There may be deals out there for Obamacare insurance but Orlando residents aren't going to find anything as sweet as their friends and relatives in Miami or most other cities.
The U.S. Department of Health and Human Services finally released some details of insurance costs in Florida and around the country. They vary from service district to service district. And in Florida, each of the 67 counties is a separate district. Orange and Osceola county basic rates are among the highest in Florida, and in the country, according to the new rates.
Democrats are touting the overall trends showing up in the report as indicating that the Obamacare health insurance costs are actually coming in lower than expected. "Obamacare is doing exactly what it was supposed to do: driving down costs and expanding coverage, U.S. Rep. Alan Grayson, D-Orlando, said in a statement released this afternoon.
But the myriad of factors that insurance companies consider when they calculate rates for any individual place are not favoring Orlando as much as many other cities. Among 25 cities HHS compared in the report it released Tuesday: for all 27-year-olds, Orlando has the fifth-highest lowest-possible premium ($182 per month) for the basic Bronze Plan; the eighth-highest ($207) for the Silver Plan and the 10th-highest ($238) for the Gold Plan. HHS didn't compare rates for the most-comprehensive Platinum Plans.
Among the 25 cities HHS compared, New York City had the most-expensive minimum-priced Bronze Plan at $219. McAllen, Texas, had the cheapest at $109. Tampa was $167; Miami, $163; West Palm Beach $147; Jacksonville $137 and Fort Lauderdale $128.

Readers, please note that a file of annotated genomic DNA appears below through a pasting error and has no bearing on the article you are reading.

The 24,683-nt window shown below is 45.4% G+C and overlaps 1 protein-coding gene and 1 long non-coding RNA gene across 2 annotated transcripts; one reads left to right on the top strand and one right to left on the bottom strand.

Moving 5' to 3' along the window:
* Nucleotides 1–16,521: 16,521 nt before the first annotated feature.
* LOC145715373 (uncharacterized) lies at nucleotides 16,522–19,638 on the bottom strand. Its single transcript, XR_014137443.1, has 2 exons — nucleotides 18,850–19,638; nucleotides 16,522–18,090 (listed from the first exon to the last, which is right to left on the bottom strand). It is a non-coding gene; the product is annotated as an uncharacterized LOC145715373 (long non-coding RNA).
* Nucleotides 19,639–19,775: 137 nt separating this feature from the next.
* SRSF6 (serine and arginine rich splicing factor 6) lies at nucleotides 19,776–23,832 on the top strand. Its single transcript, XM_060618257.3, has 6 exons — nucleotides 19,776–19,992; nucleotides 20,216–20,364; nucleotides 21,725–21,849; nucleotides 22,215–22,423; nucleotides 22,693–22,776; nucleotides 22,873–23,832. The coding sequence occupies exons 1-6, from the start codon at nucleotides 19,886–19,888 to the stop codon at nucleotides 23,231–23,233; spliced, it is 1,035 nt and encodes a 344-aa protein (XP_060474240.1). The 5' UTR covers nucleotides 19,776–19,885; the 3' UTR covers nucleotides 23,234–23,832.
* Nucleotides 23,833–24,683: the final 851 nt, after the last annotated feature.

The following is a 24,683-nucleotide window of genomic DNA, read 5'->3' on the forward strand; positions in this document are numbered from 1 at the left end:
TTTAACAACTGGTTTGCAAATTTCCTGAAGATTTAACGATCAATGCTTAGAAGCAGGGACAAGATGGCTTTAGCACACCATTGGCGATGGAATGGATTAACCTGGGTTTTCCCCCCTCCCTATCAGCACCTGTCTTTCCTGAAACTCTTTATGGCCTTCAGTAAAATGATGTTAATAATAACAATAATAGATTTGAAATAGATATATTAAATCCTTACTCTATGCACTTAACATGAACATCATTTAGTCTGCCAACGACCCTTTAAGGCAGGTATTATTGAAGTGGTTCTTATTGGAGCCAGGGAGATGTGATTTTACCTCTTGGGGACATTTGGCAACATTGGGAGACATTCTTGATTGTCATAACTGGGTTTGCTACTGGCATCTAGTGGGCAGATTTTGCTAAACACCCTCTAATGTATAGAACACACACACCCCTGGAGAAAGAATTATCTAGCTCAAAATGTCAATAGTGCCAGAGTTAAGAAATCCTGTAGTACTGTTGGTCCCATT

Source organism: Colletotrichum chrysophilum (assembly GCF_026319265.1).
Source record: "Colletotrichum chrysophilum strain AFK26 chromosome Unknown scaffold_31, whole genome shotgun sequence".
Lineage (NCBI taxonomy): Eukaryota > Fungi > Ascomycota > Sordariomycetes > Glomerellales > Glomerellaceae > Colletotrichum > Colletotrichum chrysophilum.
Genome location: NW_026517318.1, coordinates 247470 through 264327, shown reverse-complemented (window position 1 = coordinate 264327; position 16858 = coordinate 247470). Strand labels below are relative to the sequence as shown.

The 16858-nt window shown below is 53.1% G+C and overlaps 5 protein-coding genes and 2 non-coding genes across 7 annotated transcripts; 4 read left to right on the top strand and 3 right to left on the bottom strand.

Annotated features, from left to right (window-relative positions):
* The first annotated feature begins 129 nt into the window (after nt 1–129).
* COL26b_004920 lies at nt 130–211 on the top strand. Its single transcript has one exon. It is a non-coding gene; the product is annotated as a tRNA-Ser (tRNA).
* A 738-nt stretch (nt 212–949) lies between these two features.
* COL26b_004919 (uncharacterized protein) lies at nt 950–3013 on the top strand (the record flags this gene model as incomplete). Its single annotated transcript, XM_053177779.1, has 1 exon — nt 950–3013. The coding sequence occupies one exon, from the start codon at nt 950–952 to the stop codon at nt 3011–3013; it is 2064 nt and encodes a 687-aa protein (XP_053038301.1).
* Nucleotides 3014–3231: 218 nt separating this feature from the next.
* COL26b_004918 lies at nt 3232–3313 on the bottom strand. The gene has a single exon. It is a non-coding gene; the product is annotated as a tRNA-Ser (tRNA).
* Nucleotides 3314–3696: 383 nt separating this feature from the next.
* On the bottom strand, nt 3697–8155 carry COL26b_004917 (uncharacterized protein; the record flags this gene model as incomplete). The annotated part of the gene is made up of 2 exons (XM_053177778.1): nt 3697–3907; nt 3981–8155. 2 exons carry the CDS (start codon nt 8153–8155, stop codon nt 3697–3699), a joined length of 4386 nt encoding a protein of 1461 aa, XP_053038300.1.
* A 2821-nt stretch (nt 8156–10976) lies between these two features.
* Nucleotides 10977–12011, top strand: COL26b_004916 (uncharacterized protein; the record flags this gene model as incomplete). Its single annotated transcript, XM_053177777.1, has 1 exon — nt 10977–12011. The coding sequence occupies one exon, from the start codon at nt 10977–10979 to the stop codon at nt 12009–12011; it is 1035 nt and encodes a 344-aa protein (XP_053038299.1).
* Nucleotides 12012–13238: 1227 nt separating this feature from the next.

Those numbers do not include any of the tax credit subsidies that most Obamacare clients will get, which should dramatically reduce their actual costs.
Yet HHS did release some select data including subsidies for hypothetical cases. Orlando didn't stack up well in those comparisons either. A 27-year-old with an income of $25,000 a year in Orlando could expect the subsidies to push his out-of-pocket monthly premium down to $102 for a Bronze Plan. That's the sixth-highest cost in the country among the 25 cities on the list.
Tampa's was actually higher, at $113 per month. Miami came in at $87; Fort Lauderdale, $74; and both West Palm Beach and Jacksonville, $72. Pheonix was highest in the country at $123; Washington D.C. was lowest at $66.
Likewise, a 27-year-old Orlando resident with a family of four and a family income of $50,000 could expect to buy a policy, after tax credits, for $126 a month, also sixth-highest on the HHS list. In Tampa he'd pay $165; Miami, $72; Fort Lauderdale $24; Jacksonville $19; and West Palm Beach $18. In Phoenix it would cost $209. In Washington it would be free.